Domain-based Message Authentication, Reporting & Conformance (DMARC)

DMARC is an email authentication, policy, and reporting protocol. It relies on SPF and DKIM protocols, adding links to the author’s domain name (“From:”), published policies for handling recipient authentication failures and reporting from receivers to senders to improve and monitor domain protection against e-fraudulent email.

This tool is not implemented by default on our servers and must be added by each site owner for their domain.

It is also unsuitable for implementation only by the owner; he must only manage his sources, authorisations, and source validation or rejection policies.

Using Cloudflare’s DNS hosting, you can implement DMARC through them with a single click. You can find it in the Email > DMARC Management section. This will add the DNS entry you need for DMARC.

Another tool, which we also use, you can find here –

This service provided by Postmark generates a TXT DNS entry that you need to add to your DNS zones. It looks something like this:

v=DMARC1; p=none; pct=100;; sp=none; aspf=r;

Values in DMARC can be changed:

  • p=none can be set as p=quarantine or p=reject
  •  pct=100 means that 100% of emails will be filtered; it can be set to a lower value
  • will change with your email address, the one you want to receive the reports to

You will receive reports every month with the emails sent during the past week on behalf of your domain and the sources sending emails on behalf of your domain.

The reports from the above service help you identify the sources (who is sending emails on behalf of your domain) and block invalid sources.

DMARC extends the two mechanisms (SPF and DKIM) to allow you to manage your domain reputation.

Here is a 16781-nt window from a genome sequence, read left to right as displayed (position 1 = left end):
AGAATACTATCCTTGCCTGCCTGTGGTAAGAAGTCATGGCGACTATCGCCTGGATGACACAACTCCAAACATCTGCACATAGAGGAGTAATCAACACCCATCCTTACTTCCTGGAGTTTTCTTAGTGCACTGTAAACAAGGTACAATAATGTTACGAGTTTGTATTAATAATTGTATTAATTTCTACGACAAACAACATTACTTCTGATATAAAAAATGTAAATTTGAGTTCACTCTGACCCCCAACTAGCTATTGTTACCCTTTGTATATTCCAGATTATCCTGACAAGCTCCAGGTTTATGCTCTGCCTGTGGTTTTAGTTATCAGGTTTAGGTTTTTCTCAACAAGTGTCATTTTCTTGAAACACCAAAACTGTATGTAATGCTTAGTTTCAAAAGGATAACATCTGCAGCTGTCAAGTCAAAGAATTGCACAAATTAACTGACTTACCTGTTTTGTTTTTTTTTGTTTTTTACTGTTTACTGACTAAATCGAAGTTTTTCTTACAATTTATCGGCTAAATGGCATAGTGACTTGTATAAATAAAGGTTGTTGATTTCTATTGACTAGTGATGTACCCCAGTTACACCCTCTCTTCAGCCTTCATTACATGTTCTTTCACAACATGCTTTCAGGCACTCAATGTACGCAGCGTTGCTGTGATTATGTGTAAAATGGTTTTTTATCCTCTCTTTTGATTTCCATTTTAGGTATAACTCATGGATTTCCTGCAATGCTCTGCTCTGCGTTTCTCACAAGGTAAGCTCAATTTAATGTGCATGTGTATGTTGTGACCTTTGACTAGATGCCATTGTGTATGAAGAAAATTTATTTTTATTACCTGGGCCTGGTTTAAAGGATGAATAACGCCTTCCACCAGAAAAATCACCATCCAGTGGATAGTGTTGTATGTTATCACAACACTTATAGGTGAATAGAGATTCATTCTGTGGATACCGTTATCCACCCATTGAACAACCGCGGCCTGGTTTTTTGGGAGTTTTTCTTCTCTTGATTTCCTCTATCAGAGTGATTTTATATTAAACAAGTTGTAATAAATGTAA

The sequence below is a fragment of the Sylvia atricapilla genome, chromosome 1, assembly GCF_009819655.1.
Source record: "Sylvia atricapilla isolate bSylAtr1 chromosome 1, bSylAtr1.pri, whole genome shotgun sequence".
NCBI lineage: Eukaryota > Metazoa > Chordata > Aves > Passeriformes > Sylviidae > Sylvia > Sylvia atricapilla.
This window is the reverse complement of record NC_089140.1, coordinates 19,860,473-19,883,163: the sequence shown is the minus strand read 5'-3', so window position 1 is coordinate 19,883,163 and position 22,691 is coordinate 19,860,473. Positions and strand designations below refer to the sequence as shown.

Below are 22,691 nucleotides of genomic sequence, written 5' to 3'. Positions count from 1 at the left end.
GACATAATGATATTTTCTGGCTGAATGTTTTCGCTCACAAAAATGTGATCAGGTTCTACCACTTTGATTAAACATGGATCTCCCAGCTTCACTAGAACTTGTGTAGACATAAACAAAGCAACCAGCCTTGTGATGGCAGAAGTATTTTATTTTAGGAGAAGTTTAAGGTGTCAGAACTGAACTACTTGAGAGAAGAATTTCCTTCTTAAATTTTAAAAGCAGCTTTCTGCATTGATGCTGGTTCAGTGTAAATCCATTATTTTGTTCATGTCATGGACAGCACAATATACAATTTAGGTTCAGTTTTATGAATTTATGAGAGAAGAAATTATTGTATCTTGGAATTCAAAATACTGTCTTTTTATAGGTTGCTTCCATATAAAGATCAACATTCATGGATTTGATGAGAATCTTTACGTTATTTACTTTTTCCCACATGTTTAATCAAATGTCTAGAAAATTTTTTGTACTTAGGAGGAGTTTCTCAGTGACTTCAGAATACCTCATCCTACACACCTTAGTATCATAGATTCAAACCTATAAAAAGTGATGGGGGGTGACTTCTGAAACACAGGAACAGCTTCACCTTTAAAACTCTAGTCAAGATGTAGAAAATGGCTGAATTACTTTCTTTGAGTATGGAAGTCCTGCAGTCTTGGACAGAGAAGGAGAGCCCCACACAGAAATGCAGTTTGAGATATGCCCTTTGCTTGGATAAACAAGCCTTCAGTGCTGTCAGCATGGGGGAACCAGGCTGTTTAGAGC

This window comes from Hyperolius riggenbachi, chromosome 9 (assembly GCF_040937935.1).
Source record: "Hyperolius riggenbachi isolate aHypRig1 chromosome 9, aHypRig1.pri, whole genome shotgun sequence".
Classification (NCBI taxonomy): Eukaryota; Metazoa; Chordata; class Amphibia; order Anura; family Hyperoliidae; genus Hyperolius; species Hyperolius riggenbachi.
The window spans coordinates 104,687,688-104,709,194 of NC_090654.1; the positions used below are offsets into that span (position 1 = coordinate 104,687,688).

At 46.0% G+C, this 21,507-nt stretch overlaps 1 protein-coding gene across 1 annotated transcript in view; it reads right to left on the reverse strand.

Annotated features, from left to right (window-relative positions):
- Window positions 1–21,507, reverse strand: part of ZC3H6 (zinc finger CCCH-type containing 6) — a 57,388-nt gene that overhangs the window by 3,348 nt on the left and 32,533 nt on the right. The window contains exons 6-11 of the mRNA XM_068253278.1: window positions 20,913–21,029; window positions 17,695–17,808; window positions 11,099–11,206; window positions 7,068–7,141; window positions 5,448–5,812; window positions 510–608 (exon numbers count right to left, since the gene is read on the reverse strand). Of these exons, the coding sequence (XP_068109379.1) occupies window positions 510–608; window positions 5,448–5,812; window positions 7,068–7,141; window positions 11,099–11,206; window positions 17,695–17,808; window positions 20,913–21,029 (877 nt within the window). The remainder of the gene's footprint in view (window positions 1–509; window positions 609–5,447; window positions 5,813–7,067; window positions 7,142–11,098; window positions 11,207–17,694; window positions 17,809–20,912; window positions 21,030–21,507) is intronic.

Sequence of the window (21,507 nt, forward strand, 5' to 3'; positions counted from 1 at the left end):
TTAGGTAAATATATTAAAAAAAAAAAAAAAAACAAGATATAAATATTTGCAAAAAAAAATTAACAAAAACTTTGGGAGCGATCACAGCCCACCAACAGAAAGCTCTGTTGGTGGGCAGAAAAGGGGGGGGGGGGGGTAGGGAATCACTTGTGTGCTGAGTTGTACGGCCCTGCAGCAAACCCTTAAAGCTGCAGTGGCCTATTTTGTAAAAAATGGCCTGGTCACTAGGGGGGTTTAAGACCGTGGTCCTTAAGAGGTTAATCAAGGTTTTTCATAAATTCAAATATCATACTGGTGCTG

For example, after implementing DMARC for, we saw in the reports that several hundred emails were being sent in the name of from IPs in Russia, China or Vietnam, with no connection to the emails we sent.

I changed the DNS entry for DMARC from p=none to p=reject so that only SPF and DKIM-aligned emails are allowed.

3. Other good practices

The authentication protocols described above (SPF, DKIM and DMARC) help confirm the authenticity of emails sent by your domain and significantly reduce the risk of being marked as spam.

But even with all these implementations done right, emails can still end up in spam.

If your email contains specific characteristics associated with spam or is sent from a domain known to send spam, there’s a good chance it will be automatically marked as spam.

Make sure you follow these best practices:

  1. Do not send unsolicited emails
  2.  Avoid forwarders
  3.  Use a relevant and non-spammy subject: Avoid exaggerated or alarmist subjects often associated with spam emails. Make sure the subject line reflects the actual content of the email and is not just designed to attract attention.
  4.  Optimise email content: Avoid overusing keywords or links in your emails. Limit the use of images and make sure the text is well-structured and relevant.
  5.  Require opt-in and confirmation: If you send marketing emails, ensure recipients have voluntarily opted in to receive your messages. Send them a confirmation email to confirm their subscription.
  6.  Regularly update your subscriber list: Remove inactive or invalid email addresses from your subscriber list. This way, you will maintain a clean list of recipients.


Sending emails that don’t end up in spam can be challenging, and unfortunately, it is still the responsibility of site/domain owners.

However, these operations become crucial if the business involves intensive email use. Therefore, by following these steps and adhering to good emailing practices, you can significantly improve the chances of your messages being successfully delivered to your recipients’ inboxes.


Leave a Reply

Your email address will not be published. Required fields are marked *